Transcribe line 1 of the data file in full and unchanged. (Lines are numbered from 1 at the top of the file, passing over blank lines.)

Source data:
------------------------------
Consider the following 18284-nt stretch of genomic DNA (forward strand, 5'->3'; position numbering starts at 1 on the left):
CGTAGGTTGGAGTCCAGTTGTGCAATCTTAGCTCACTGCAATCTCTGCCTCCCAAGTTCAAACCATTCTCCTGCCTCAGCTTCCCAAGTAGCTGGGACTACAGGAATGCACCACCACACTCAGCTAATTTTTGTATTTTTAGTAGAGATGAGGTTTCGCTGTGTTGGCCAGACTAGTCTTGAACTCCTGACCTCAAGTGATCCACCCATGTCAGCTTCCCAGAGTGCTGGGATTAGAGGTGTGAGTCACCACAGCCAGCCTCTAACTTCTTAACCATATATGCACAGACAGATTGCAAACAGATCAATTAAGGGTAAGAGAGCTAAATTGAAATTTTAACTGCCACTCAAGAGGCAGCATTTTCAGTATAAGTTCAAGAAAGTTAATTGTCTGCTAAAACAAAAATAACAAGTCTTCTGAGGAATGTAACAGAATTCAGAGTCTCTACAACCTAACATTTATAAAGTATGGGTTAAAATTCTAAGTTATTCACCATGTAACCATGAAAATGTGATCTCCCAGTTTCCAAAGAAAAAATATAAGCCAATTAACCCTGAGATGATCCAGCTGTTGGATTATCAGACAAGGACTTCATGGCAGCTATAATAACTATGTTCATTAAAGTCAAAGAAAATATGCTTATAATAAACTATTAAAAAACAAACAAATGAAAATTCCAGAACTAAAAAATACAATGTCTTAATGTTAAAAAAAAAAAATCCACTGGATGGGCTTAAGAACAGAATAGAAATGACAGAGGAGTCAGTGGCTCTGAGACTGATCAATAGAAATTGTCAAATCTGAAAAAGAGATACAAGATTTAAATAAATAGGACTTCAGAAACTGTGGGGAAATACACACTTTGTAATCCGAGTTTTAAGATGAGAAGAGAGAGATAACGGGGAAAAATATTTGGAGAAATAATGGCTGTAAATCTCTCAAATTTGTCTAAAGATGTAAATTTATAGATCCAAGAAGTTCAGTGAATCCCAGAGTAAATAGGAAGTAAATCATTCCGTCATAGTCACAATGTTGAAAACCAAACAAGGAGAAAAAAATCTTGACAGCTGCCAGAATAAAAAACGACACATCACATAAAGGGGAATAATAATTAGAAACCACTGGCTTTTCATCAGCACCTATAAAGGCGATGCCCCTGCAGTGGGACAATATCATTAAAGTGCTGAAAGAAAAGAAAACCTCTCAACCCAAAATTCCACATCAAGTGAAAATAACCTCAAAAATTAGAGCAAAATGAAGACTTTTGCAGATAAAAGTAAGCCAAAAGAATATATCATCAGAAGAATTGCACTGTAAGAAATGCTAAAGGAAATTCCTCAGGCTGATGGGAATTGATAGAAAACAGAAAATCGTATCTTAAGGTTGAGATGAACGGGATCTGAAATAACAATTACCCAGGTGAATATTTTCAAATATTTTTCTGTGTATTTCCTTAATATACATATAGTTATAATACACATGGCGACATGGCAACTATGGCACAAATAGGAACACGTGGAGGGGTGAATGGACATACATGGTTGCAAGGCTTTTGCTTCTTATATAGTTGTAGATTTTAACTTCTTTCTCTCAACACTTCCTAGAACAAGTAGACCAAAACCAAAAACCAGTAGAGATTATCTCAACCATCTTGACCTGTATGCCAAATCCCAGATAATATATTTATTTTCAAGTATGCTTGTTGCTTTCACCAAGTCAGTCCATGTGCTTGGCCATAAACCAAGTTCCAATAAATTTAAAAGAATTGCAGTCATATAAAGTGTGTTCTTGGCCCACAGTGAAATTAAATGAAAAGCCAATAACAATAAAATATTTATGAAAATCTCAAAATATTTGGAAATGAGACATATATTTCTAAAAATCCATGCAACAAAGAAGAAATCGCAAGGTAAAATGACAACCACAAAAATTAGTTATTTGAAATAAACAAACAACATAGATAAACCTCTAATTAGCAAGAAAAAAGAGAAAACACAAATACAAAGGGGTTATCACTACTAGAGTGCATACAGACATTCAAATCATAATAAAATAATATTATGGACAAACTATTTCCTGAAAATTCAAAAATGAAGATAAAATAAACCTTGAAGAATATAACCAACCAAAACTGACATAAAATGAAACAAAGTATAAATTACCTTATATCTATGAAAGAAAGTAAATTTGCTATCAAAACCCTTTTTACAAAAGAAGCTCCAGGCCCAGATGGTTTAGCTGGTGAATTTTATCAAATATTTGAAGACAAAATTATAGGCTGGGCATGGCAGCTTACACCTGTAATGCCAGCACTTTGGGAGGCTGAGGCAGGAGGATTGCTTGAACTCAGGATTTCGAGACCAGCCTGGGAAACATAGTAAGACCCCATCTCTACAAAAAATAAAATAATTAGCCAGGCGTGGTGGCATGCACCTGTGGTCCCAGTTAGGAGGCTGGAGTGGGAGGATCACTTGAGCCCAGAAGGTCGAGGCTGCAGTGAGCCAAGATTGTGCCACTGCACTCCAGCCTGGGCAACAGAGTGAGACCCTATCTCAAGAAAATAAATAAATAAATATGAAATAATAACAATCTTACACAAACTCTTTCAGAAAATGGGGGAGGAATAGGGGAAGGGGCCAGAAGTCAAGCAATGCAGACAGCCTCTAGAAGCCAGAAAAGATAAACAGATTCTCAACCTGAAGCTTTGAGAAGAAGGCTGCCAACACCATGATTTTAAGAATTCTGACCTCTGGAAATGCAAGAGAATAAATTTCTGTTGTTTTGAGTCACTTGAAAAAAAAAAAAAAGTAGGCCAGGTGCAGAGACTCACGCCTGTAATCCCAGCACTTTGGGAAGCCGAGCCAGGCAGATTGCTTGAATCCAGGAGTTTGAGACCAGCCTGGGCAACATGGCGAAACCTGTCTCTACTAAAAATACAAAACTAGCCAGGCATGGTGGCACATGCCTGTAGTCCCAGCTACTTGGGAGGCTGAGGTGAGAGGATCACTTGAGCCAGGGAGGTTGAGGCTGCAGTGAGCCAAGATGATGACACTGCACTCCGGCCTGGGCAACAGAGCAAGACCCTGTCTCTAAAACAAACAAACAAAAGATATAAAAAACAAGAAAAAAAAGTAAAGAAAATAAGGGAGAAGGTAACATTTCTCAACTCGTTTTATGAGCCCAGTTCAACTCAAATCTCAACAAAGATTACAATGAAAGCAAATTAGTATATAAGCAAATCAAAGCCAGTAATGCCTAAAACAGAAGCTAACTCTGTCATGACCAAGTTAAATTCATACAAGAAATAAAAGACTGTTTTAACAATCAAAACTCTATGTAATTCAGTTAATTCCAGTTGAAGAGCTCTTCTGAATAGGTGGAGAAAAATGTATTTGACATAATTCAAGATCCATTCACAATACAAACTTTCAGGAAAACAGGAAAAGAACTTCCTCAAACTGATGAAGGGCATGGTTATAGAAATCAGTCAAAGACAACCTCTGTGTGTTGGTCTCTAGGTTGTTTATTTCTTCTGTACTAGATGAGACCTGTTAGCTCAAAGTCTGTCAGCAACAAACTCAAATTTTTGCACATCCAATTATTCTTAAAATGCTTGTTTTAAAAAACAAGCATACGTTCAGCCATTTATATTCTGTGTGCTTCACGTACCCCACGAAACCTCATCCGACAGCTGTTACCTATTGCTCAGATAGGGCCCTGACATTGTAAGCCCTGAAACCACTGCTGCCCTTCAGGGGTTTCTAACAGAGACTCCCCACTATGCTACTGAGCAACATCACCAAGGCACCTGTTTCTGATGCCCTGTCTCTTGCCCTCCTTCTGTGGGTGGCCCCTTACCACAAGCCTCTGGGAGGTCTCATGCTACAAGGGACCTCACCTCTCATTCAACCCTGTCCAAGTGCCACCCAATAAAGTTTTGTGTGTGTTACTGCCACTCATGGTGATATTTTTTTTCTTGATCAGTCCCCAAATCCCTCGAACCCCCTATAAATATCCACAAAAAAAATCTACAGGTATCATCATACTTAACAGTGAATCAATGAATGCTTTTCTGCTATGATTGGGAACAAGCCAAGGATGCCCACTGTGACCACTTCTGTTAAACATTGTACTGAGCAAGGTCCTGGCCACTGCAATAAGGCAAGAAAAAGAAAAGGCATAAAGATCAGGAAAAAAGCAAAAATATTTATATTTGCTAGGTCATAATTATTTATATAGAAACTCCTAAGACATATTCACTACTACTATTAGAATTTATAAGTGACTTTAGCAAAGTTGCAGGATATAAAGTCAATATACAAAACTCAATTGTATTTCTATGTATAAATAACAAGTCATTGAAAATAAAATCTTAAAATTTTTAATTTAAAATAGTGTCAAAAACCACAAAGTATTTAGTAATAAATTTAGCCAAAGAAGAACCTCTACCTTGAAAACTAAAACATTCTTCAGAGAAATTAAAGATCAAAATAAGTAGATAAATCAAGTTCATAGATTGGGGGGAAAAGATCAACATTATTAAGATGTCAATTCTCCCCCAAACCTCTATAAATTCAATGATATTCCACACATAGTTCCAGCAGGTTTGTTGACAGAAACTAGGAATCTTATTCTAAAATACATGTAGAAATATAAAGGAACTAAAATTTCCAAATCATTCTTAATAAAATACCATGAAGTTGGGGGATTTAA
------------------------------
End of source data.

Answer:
Consider the following 18284-nt stretch of genomic DNA (forward strand, 5'->3'; position numbering starts at 1 on the left):